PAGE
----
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In Lawsuits, Ex-Employees Offer Harsh Portrait of Project Veritas

The conservative group Project Veritas has for years sought to embarrass political opponents and members of media organizations by surreptitiously recording them and publicizing their private communications.

But two lawsuits filed in federal court late Sunday by the organization’s former employees purported to expose its own inner workings, portraying a “highly sexualized” work culture where daytime drinking and drug use were common and the group benefited from employees who worked additional hours without pay.

Both lawsuits, filed in Manhattan, describe the dedication of a young staff of operatives who have attracted the support of powerful political allies and donors. One suit describes a corporate apartment the organization kept as having been used like a “frat house” for drinking, sex and parties.

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That lawsuit also discloses the names of more than a dozen of the organization’s employees and the identities of field operatives, information that the group has taken significant care to shield.

The suits — which were triggered in part by a conflict with an ex-employee, Antonietta Zappier, over the terms of her departure from the organization — come as the group is under investigation by federal prosecutors, who have suggested they have evidence the organization was complicit in stealing a diary belonging to Ashley Biden, a daughter of President Biden; Project Veritas has denied any wrongdoing or knowledge that the diary was stolen.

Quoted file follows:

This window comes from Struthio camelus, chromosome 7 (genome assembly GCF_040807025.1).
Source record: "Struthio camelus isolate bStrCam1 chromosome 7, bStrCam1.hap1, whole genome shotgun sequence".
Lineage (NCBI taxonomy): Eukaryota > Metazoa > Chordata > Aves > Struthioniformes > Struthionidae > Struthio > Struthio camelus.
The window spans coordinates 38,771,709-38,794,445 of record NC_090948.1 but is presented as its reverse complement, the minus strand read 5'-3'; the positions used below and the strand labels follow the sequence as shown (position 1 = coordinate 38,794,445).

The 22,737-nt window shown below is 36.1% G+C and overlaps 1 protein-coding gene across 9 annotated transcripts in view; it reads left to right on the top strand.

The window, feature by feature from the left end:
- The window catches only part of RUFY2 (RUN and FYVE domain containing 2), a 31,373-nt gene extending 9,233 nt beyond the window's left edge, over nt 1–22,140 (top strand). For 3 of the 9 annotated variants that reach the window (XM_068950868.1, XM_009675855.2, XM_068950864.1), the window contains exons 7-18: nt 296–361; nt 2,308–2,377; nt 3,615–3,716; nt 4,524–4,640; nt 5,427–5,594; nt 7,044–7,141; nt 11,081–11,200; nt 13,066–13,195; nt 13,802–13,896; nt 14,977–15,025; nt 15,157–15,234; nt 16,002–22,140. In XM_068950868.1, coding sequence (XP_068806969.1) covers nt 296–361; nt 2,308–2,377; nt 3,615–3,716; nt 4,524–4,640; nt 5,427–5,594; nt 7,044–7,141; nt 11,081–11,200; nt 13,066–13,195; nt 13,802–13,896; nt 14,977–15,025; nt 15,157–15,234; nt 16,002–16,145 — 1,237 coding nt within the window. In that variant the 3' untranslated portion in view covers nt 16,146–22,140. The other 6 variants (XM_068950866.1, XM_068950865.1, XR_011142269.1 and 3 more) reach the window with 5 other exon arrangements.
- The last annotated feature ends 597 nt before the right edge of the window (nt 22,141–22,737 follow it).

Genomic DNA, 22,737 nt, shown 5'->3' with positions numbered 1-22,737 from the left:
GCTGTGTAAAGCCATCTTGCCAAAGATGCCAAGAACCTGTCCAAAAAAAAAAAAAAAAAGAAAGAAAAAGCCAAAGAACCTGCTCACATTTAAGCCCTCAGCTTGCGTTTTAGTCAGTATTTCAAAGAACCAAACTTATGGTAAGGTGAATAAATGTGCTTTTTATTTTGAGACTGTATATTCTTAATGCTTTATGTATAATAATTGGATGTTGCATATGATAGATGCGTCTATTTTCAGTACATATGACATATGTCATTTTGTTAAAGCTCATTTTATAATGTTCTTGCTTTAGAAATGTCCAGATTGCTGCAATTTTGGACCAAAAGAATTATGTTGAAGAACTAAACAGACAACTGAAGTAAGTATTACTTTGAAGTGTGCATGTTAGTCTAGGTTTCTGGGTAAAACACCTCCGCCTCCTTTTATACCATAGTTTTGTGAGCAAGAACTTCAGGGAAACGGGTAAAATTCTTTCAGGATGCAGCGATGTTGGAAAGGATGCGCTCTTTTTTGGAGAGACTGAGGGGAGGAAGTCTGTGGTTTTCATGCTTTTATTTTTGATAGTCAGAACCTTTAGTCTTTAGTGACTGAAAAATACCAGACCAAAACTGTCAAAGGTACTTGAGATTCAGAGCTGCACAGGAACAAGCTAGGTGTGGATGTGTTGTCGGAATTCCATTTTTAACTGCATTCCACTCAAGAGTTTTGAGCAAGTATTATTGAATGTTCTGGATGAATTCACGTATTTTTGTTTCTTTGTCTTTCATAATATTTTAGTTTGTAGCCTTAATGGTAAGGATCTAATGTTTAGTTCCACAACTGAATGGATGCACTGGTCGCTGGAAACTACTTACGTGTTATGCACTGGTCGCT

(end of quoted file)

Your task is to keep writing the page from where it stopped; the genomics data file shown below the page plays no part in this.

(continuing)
Both lawsuits were filed by Arthur Z. Schwartz, a former general counsel for Acorn, a community organizing group that dissolved after an undercover sting operation carried out in part by Mr. O’Keefe.

In a statement, Mr. O’Keefe referred to Ms. Zappier as a “disgruntled” former employee and called her claims “a range of made-up falsehoods.”

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“Zappier was fired months ago for unprofessional and inappropriate behavior in the workplace,” the statement said, adding that she had threatened to physically harm one of Project Veritas’s neighbors and insulted people who had reached out to the organization to tell their stories.

It also said that Mr. Schwartz was attempting to leverage her claims “to hurt Project Veritas,” adding: “His one and only objective in representing Zappier is to get payback for Veritas’s investigation into Acorn over 10 years ago.”